My “Zaidy Rubashkin”

When one thinks of Avraham Aaron Rubashkin immediately his kindness and humility come to mind. Mendel Erlenwein writes about the man he grew up calling ‘Zeidy’.

By Mendel Erlenwein for

When my father met Sholom Mordechai Rubashkin at the age of eighteen years old, they became instant friends. In fact, my father met my mother in Tzfat through the Rosenfeld’s, Shalom Mordechai’s sister and brother in law. They married a short time later and today have nine children and multiple grandchildren ka”h.

Once, as a bochur, my father spent a shabbos at the Rubashkin’s in Boro Park. It was just him and Mr. and Mrs. Rubashkin, yet despite the Rubashkin’s being my father’s senior by quite a few years, the age and culture differences melted away immediately and he enjoyed a beautiful and heartwarming shabbos. 

He vividly recalls him and Mr. Rubashkin taking a walk Friday night, arms linked together as Mr. Rubashkin related stories of the Alter Rebbe and Chassidim of yesteryear.

When Shabbos had ended and it was time for my father to leave, Mr. Rubashkin bid him farewell and gave him a warm handshake. As my father pulled his hand back, he felt a couple of unassuming bills neatly folded that had been quietly slipped to him by his gracious host. The feeling of paternal love and generosity in the most unassuming manner remains with him till this day.


I had ordered meat for Pesach and I found myself still waiting for the order to be delivered at 11 PM Thursday night. Finally, I heard my doorbell ring. I buzzed the deliveryman in and as I waited for him to climb the four flights of stairs to my apartment, I opened my whatsapp and checked my unread status. Right as the delivery man knocked on my door, I saw the status, a picture with the three ominus letters we have been seeing much too often these days; BDE.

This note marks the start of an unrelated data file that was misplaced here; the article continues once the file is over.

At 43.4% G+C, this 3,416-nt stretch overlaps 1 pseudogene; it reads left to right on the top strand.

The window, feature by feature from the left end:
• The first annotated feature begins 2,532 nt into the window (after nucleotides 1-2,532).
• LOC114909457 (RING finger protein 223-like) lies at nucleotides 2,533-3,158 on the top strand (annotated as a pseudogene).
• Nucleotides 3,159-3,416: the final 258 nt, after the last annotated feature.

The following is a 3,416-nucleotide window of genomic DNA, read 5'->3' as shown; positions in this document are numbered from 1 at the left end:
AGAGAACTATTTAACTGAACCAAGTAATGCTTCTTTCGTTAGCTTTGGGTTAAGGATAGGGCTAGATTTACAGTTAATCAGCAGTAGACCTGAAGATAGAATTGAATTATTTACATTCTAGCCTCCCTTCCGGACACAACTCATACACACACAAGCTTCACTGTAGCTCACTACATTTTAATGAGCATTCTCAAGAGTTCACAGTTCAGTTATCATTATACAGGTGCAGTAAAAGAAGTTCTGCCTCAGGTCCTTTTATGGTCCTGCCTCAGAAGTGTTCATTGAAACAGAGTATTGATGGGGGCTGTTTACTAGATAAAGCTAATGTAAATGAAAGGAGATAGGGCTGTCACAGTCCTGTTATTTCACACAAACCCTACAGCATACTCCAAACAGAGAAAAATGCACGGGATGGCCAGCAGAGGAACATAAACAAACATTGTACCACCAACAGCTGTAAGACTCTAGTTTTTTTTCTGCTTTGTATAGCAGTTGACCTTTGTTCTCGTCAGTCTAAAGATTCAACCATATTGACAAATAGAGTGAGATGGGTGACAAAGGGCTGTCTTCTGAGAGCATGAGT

I was shocked. It simply could not be! He was one of the strongest, sharp witted and energetic people I know, beyond that however, to me he was almost larger than life itself, beyond a legend, he was Zaidy Rubashkin! 

I say Zaidy Rubashkin knowing full well that he is not my paternal grandfather, yet to us kids he was always called Zaidy Rubashkin. He was the ultimate grandfatherly figure not only to me and my siblings, but to all us kids growing up in Postville. From giving us extra treats on Pesach to giving every kid more money then we had ever seen in our lives on Chanukah, he was loved by all who knew him. 

If there was one thing we quickly learned though, it was to never (like ever) give him the slightest hint of honor or attention. There are so many instances that come to mind when he almost angrily brushed me or someone nearby off when the tiniest spotlight was put on him. 

One particular time was when I was once Chazan for Shacharis on Shabbos morning in Nevel (the Rubashkin family bungalow colony). When it came time to take the Torah out to read, I brought the Torah over to him so he shouldn’t have to leave his place and walk over to me. 

I quickly regretted it.

As I came over, he looked at me with a surprised look that quickly turned to shock, and with one mid-davening grunt, he let me know what a ridiculous idea it was, how could I take the Torah over to him??!! 

My father recalls a fundraising dinner he and Sholom Mordechai attended at which Zaidy Rubashkin was the honoree. As is customary, the emcee gave a lengthy introduction, praising Mr. Rubashkin for his generous support of the institution. At the end of the long-winded intro, Mr. Rubashkin was called up to give the keynote address. All eyes were on him as he strode quickly to the podium, he turned to the silent crowd and leaned in to the microphone, “write a check to the yeshiva” he said strongly and clearly. He then turned around and headed back to his seat to the utter shock of the crowd and the dismay of the emcee who was sure he had at least thirty minutes to enjoy his main course.